Studies investigating the optimal antithymocyte globulin dose
Bacterial and viral opportunistic infections were lower when the total dose of ATG did not exceed 7 mg/kg.32 Gurk-Turner and associates conducted a retrospective cohort study looking specifically at the optimal ATG dose in high-risk kidney transplant recipients in the United States between 2000 and 2005.33 Patients were considered high risk if they had required retransplants or had a PRA > 40%. All patients received tacrolimus, MMF, and steroids. The absolute CD3 lymphocyte, platelet, and total white blood cell counts were closely monitored. At 18 months, there was no significant difference in the overall graft survival, and at 12 months there was no significant difference in the incidence of BPAR or serum creatinine levels between patients who received higher dose rATG (≥ 7.5 mg/kg; n = 63) and those who received a lower dose (≤ 7.5 mg/kg; n = 33).
Alemtuzumab is a recombinant, humanized, monoclonal antibody, which targets the CD52 cell surface antigen present on T and B lymphocytes, natural killer cells, some monocytes, and granulocytes (Figure 1). These cells will subsequently undergo a sustained complement-mediated lysis. The main adverse effects include mild cytokine release syndrome, pancytopenia, autoimmune thrombocytopenia, and thyroid disease.9
Retrospective studies investigating the use of alemtuzumab versus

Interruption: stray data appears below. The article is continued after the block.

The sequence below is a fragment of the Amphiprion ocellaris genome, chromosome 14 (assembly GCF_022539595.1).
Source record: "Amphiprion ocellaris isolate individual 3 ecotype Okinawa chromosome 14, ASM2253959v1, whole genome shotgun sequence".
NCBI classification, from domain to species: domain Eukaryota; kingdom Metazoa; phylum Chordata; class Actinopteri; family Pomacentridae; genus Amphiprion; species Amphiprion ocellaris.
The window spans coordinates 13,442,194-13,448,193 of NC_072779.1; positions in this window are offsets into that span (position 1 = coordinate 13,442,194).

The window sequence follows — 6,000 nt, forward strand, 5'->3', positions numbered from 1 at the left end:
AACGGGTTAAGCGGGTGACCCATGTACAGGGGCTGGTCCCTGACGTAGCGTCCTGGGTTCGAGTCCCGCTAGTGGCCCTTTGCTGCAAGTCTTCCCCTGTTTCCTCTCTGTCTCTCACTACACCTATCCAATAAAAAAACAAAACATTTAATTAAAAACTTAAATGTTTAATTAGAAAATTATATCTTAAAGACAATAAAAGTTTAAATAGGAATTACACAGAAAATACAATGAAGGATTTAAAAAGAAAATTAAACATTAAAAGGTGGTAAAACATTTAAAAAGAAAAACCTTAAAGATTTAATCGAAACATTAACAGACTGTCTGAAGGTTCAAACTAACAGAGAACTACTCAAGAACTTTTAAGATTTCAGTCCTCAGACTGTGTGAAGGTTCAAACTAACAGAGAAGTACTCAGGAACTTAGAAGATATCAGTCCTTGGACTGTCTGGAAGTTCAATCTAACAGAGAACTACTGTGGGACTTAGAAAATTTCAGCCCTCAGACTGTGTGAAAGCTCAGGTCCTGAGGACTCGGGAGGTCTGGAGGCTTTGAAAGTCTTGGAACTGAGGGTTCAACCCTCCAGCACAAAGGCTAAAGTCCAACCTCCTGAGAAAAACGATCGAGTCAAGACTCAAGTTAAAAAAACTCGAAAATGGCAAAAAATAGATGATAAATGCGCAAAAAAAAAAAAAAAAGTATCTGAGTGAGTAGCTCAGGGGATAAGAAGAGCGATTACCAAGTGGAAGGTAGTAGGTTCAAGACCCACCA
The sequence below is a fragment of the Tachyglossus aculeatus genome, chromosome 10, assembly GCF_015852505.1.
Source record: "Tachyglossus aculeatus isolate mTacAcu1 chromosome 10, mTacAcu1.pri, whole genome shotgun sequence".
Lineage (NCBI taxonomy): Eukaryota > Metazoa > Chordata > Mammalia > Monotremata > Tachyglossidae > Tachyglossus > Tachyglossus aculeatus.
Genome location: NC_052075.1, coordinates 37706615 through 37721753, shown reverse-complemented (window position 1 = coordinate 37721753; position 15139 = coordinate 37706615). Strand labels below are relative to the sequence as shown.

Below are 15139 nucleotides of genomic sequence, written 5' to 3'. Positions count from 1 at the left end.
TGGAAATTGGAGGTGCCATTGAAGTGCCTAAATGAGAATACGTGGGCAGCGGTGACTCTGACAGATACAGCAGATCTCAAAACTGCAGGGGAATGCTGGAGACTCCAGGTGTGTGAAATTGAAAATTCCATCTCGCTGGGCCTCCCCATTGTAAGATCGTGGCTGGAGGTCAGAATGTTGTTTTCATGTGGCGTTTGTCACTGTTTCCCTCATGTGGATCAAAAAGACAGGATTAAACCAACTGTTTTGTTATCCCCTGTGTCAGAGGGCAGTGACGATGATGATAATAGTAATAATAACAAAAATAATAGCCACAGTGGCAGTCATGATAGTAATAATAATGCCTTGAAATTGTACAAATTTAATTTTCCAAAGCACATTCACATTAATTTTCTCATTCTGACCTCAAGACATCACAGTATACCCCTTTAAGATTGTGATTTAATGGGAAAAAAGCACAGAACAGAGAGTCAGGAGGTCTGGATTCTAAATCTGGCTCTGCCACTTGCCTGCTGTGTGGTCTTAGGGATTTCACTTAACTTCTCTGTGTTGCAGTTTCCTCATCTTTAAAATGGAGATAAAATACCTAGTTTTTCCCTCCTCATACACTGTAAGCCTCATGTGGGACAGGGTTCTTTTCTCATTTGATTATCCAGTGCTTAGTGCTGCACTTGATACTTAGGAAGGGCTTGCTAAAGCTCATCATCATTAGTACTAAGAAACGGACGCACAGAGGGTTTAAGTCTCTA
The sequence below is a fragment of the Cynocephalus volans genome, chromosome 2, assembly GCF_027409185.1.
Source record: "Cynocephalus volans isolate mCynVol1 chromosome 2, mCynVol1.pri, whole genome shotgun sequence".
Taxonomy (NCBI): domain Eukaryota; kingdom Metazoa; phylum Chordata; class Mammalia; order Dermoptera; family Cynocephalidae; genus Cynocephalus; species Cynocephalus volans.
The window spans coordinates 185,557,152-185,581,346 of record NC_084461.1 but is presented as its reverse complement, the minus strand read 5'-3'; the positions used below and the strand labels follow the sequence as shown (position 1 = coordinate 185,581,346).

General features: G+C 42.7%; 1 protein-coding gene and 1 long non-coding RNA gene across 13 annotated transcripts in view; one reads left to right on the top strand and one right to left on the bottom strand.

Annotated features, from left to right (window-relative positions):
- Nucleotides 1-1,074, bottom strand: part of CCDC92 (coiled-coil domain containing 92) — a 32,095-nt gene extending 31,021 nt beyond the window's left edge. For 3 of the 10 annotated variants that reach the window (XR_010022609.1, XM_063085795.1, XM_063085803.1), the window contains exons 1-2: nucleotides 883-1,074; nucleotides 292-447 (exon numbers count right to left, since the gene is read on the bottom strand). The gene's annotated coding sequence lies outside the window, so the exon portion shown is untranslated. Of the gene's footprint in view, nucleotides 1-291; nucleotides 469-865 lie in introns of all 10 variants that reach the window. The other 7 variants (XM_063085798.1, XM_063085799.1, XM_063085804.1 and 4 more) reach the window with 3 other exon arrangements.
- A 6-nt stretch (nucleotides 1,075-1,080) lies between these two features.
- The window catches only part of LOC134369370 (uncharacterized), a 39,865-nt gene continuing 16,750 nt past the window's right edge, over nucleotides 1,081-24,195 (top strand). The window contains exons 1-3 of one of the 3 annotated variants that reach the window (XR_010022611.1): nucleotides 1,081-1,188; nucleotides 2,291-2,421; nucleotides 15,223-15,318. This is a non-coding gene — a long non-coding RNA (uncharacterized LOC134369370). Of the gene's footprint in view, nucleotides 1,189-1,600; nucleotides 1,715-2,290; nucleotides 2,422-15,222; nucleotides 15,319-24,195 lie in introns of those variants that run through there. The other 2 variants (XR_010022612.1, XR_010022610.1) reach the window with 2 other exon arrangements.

Schadde and associates investigated induction with alemtuzumab (n = 61) versus IL-2ra (n = 43) in low-risk recipients and alemtuzumab (n = 20) versus ATG (n = 21) in high-risk recipients of kidneys from donors after cardiac death.34 High-risk was defined as PRA ≥ 20%, retransplant, and African American background. All patients received triple maintenance therapy with calcineurin inhibitors, MMF, and steroids. There was no significant difference in the rejection rate or glomerular filtration rate between the 2 induction modalities, but there was a trend of increased graft and patient death (P = .055) in patients who received alemtuzumab compared with ATG in the high-risk group. Noureldeen and associates conducted a single-center retrospective study to investigate alemtuzumab (single 30-mg dose; n = 68) versus rATG (total dose of 6 mg/kg; n = 40) between 2009 and 2011.35 Maintenance immunosuppression consisted of tacrolimus, MMF, and steroids, which were discontinued in all except in sensitized recipients. Acute rejection episodes were similar in both groups. However, the alemtuzumab group had significantly higher incidence of antibody-mediated rejection than the rATG group (15% vs 2.5%; P = .008) at 1 year. This difference can probably be attributed to a significantly higher use of maintenance steroids in the rATG group, giving a favorable outcome.